Kosovo is an adventure seeker's paradise. In addition to being stunningly beautiful, the country's landscape also offers visitors a wealth of outdoor opportunities. Whether you're a keen hiker, skier, climber, or simply a thrill-seeker wanting to try something new, here are the best places to head to for adventure.
Kosovo is now being recognised as a hiking destination © Daniel Sevcik
Recently, Kosovo has been more widely recognised as the fantastic hiking destination that it is. Two of the best routes that you can take are The Peaks of the Balkans and Via Dinarica - both of which are cross-border trails. Peaks of the Balkans was established first and is a 192km hiking route that connects Albania, Montenegro and Kosovo along what was once one of the most remote and wild mountain areas in the region. Its most popular routes from Kosovo are Rekë e Allagës to Kuqishtë, Milishevc to Doberdol in Albania, and Kuqishtë to Babino Polje in Montenegro. The Via Dinarica network is a mega-trail in comparison at nearly 1,000km and extends from Slovenia all the way to Albania and Kosovo along the Dinaric Alps. The route was developed to cater also to cyclists, climbers, rafters and paragliders along three main trails – White, Green and Blue – that follow the natural direction of the Dinaric Alps from its highest peaks to the Adriatic coast.
Brezovica is Kosovo's premier skiing destination © Snownjeri, Wikimedia Commons
Most people go to Brezovica for the skiing. The mountain has snow from December to the end of April and is higher up than Kopaonik and has better snow than Popova Šapka or Mavrovo. Back in 1984, it served as the back-up venue for the Winter Olympics hosted by Yugoslavia in the event Sarajevo didn’t get enough snow. There are six basins in Brezovica. The height of the resort is from 1,718m at the ski hotels and base of the lifts, to 2,522m. Though mostly empty from May to November, you can still find wonderful hiking opportunities here and as well in nearby Štrpce.
Running in Germia is becoming increasingly popular © Dini Dedinca, Wikimedia Commons
Some Kosovars run as a hobby and running in general has become increasingly popular in Germia. Prishtina has a half marathon which is held on the first or second weekend of May each year and has now been run since 2001. It does offer cash prizes and so attracts runners from Bulgaria, Albania and even Kenya. In recent years a fun run of 5km has been added. The Gjakova Highland Marathon is an interesting new crossborder initiative that starts in Gjakova and ends in the Albanian town of Bajram Curri. Options include 42km, 21km or just a relay for fun; cash prizes are offered to the winners.
Explore Kosovo's well-hidden caves © Attila JANDI, Shutterstock
The stunning Rugova Gorge also has a number of well-hidden caves that are just waiting to be explored. A group of friends has founded Kosovo’s first – and so far only – caving association, Aragonit Speleo Association, which is based in Peja. The association runs various projects exploring caves in Kosovo and other extreme sports.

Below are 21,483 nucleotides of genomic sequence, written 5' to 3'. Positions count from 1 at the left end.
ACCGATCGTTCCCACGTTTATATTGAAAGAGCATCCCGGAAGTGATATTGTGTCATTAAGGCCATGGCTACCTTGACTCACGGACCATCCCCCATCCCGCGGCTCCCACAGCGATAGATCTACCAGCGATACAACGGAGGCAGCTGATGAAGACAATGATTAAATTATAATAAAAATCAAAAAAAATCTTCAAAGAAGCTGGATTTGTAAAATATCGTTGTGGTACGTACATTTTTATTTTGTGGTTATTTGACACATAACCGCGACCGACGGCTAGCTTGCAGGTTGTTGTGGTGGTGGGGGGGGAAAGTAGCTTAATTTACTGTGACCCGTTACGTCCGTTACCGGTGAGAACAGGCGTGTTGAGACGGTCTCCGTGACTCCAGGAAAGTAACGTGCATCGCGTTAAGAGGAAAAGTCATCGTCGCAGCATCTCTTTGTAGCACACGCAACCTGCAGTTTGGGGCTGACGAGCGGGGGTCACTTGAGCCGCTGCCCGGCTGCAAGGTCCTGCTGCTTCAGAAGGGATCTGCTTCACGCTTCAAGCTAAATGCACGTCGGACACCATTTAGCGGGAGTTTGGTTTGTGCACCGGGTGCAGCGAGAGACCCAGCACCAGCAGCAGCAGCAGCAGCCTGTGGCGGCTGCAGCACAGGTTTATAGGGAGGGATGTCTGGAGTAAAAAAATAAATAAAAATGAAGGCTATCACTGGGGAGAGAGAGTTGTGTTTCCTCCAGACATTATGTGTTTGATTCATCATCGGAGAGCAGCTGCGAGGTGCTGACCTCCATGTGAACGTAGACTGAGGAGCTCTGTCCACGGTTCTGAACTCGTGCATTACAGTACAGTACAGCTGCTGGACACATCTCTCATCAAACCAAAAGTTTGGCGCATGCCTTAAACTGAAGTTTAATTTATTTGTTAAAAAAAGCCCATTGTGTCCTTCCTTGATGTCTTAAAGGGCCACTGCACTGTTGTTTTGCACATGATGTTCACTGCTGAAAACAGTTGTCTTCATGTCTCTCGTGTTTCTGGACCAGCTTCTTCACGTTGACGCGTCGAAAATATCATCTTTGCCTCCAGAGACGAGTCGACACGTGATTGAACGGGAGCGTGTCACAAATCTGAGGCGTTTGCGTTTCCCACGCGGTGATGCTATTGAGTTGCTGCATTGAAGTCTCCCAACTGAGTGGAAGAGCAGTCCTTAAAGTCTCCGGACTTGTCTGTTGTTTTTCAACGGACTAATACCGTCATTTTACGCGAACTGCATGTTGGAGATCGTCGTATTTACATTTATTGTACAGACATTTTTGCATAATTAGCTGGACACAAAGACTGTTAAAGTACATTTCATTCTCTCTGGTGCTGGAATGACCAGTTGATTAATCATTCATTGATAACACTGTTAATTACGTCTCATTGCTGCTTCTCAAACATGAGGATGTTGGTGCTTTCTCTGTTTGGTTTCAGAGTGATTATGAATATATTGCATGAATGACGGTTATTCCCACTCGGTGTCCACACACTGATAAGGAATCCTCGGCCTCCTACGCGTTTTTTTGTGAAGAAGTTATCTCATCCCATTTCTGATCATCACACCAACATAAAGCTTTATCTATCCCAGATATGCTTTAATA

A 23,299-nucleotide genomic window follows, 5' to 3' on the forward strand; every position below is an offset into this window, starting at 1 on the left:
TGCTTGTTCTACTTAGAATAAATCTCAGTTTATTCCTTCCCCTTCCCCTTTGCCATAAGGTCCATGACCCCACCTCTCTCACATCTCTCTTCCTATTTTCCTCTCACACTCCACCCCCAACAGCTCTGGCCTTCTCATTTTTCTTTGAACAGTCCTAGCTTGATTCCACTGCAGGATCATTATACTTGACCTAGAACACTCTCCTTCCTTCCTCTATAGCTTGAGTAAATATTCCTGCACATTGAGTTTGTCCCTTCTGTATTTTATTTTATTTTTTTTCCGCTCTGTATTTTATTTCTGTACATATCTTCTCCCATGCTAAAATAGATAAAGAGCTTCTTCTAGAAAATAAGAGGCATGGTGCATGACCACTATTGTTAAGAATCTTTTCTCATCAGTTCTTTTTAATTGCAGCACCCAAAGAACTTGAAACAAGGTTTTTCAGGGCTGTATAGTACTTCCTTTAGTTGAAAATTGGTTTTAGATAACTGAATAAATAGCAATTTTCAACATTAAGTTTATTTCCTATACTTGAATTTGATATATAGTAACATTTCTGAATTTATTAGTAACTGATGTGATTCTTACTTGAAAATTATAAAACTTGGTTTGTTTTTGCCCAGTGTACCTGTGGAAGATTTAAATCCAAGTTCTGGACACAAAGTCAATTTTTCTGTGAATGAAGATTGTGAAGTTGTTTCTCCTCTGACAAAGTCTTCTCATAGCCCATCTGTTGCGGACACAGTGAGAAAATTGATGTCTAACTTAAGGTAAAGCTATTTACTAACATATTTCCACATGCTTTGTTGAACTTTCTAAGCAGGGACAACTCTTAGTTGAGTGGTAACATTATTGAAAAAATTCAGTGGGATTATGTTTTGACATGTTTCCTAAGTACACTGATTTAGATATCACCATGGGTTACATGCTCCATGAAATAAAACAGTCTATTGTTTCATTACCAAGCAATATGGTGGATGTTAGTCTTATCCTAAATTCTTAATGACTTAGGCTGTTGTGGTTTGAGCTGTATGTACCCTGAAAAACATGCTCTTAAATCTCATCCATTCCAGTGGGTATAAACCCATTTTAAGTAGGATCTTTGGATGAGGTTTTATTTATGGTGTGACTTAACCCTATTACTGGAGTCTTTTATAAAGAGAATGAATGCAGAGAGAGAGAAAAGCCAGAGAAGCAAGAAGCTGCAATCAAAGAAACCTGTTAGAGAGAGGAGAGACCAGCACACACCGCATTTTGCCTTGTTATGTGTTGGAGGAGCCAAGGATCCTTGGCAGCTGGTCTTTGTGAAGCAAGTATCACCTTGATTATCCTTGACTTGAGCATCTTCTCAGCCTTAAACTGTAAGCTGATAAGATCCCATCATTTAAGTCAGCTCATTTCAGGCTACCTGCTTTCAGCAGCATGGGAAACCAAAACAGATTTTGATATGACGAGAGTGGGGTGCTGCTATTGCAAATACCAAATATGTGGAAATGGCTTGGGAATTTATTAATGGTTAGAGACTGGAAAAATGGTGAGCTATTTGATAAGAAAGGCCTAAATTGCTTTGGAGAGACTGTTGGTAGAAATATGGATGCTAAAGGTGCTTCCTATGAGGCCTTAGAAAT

Germia National Park has some good biking tracks © Fitore Syla, Wikimedia Commons
Kosovo is ideal for mountain biking on the side roads and off-road tracks. Germia National Park has some good routes, including a single-track section, which has some challenging stretches. Particularly suitable areas for mountain biking are the undulating areas near Gjilan, Kllokot, Kamenicë, along the Bajgora Ridge between Mitrovica and Podujevo and between Batllava and Gjilan.
Explore Kosovo on horseback © Be In Kosovo
In Përlepnicë, Vali Ranch is a great place to spend the day. In addition to the hotel and restaurants, the complex offers visitors horseriding, a petting zoo, minigolf, and go-karting. Horseriding is available inside the pen for children and beginners, as well as longer trail rides through the hills overlooking the artificial lake for more experienced riders.
There are good climbing opportunities near the Mirusha Waterfalls © Bujar Imer Gashi, Wikimedia Commons
If you love to climb, visit the Mirusha Waterfalls. The first waterfall opens into a natural pool, a popular place to cool down and swim on hot days. The water is fresh, but not as cold as you might expect. You can continue to climb up to the second waterfall and if you like you can jump back down into the first pool. Take care, however, as the stones are very slippery. Good shoes are essential. The third waterfall is altogether trickier, slippery with thick overgrowth. If you are into rock climbing, you can continue your climbs throughout the total 32km length of the Mirusha Canyon. There are more than a dozen waterfalls as you climb up, but it gets tougher at every level and most people give up at the fourth one. There are also some good caves in the vicinity, best visited with specialists.
Paragliding is the perfect way to admire Kosovo's scenery © Athens382, Wikimedia Commons
For the real adventurist, paragliding courses are available in various locations throughout Kosovo and provide the perfect opportunity to view the country's breathtaking landscapes in a unique way. The Via Dinarica network was developed to cater for paragliders and other adventure sports enthusiasts. You can also contact Aeroklub Prishtina who organise paragliding courses.
Planning your next adventure? Check out our guide to Kosovo: